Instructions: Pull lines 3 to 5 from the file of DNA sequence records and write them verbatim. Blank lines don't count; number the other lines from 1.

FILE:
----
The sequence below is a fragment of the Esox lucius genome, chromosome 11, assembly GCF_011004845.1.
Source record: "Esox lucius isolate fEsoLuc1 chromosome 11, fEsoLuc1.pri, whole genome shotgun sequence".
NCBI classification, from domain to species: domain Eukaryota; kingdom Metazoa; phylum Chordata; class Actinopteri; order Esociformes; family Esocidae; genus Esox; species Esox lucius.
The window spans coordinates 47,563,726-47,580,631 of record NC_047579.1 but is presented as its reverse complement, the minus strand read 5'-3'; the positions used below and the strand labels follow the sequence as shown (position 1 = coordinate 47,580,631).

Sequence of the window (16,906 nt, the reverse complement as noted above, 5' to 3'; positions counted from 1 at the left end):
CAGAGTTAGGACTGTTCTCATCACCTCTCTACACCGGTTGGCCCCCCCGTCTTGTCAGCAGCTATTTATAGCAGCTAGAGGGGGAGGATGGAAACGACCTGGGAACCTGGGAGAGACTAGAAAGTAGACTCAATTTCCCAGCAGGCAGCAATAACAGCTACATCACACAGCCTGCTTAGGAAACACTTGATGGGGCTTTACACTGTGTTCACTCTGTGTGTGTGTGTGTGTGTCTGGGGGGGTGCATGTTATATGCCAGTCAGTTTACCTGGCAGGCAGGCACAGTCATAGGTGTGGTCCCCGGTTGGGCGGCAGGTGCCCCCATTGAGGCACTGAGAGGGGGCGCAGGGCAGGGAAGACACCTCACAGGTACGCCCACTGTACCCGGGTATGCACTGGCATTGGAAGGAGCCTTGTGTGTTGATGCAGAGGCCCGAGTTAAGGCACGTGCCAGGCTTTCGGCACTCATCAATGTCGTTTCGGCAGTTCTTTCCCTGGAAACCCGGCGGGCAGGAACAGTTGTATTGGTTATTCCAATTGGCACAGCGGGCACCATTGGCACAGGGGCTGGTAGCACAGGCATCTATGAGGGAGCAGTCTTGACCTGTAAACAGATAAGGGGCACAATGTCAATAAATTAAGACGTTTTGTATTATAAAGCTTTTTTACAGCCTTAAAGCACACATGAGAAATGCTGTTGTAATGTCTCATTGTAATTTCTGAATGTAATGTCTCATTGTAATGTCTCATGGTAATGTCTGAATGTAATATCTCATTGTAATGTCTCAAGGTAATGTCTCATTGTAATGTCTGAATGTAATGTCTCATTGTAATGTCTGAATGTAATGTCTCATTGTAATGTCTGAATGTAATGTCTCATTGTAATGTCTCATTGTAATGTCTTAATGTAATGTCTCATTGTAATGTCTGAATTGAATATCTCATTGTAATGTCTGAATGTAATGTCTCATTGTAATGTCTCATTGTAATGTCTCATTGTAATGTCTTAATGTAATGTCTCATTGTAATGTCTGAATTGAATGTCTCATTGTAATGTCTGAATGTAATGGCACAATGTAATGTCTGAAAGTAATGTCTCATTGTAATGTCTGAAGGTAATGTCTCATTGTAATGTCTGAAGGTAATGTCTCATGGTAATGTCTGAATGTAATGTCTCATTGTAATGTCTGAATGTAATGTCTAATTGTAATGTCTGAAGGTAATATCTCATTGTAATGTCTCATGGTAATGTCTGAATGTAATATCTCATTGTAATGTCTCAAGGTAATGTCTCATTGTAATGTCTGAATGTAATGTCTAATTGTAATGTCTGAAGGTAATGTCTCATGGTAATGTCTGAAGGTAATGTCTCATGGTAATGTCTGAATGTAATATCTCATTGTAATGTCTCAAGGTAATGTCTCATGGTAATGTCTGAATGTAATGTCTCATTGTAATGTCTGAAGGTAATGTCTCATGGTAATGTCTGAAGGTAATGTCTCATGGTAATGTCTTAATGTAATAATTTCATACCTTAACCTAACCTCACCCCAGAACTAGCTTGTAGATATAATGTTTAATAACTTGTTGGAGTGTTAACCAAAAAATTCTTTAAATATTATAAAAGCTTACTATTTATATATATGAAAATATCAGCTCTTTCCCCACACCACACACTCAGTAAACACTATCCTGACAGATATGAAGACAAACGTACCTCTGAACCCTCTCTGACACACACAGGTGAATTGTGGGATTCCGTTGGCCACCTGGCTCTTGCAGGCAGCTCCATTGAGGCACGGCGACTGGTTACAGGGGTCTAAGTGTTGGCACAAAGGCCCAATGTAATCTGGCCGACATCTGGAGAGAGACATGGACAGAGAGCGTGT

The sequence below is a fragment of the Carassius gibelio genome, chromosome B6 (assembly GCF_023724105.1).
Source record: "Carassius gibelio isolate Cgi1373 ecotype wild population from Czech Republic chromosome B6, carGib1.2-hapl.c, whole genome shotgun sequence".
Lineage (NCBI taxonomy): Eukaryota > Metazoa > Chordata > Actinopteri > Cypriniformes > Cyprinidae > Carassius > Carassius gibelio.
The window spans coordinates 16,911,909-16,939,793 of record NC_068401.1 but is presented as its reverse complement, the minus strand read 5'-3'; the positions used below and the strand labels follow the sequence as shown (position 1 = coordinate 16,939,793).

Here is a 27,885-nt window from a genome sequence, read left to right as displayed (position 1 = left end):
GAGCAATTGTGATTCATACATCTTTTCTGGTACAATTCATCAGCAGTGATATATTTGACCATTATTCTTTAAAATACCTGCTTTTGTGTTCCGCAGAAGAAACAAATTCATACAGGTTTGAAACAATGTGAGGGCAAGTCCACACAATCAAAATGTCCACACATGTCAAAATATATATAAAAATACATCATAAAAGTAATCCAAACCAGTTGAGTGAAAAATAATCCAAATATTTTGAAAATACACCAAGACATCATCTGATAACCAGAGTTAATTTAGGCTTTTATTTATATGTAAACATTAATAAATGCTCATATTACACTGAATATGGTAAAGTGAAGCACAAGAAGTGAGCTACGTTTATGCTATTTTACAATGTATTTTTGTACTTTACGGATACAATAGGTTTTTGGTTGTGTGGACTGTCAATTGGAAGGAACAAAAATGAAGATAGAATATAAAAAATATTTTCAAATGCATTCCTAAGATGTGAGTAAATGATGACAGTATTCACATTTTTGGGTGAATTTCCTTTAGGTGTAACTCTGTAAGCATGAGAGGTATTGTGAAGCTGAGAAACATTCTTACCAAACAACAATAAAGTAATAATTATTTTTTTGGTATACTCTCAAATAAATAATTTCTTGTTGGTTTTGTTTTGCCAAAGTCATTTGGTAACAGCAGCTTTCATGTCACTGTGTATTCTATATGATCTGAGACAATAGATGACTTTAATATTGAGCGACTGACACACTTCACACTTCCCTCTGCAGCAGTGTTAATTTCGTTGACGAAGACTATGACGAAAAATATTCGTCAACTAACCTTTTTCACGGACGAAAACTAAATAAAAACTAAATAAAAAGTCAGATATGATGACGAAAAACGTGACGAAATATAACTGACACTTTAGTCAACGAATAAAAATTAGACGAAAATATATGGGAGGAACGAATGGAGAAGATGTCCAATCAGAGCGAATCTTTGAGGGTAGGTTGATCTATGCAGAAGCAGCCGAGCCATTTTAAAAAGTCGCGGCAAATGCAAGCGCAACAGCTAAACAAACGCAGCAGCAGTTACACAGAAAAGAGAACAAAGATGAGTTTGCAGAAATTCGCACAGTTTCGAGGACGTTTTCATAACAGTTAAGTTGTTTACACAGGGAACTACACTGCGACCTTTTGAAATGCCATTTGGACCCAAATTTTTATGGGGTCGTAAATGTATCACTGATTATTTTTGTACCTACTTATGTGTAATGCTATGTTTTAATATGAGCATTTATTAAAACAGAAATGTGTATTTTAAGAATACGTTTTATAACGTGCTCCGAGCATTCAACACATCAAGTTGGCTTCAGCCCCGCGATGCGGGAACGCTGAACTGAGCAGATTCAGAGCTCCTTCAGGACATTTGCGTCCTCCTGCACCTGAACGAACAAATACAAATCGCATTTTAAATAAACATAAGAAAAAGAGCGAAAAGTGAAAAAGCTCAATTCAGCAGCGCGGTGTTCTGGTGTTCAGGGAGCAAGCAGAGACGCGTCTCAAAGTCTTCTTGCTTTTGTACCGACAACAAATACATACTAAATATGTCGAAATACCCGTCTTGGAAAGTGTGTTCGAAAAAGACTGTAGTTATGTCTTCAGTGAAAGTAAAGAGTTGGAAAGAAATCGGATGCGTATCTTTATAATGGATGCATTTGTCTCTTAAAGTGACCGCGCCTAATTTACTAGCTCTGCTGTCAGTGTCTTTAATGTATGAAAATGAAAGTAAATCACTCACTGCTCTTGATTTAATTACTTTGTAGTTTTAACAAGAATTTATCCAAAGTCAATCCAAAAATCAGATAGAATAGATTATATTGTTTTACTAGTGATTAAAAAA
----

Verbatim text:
NCBI classification, from domain to species: domain Eukaryota; kingdom Metazoa; phylum Chordata; class Actinopteri; order Esociformes; family Esocidae; genus Esox; species Esox lucius.
The window spans coordinates 47,563,726-47,580,631 of record NC_047579.1 but is presented as its reverse complement, the minus strand read 5'-3'; the positions used below and the strand labels follow the sequence as shown (position 1 = coordinate 47,580,631).

Sequence of the window (16,906 nt, the reverse complement as noted above, 5' to 3'; positions counted from 1 at the left end):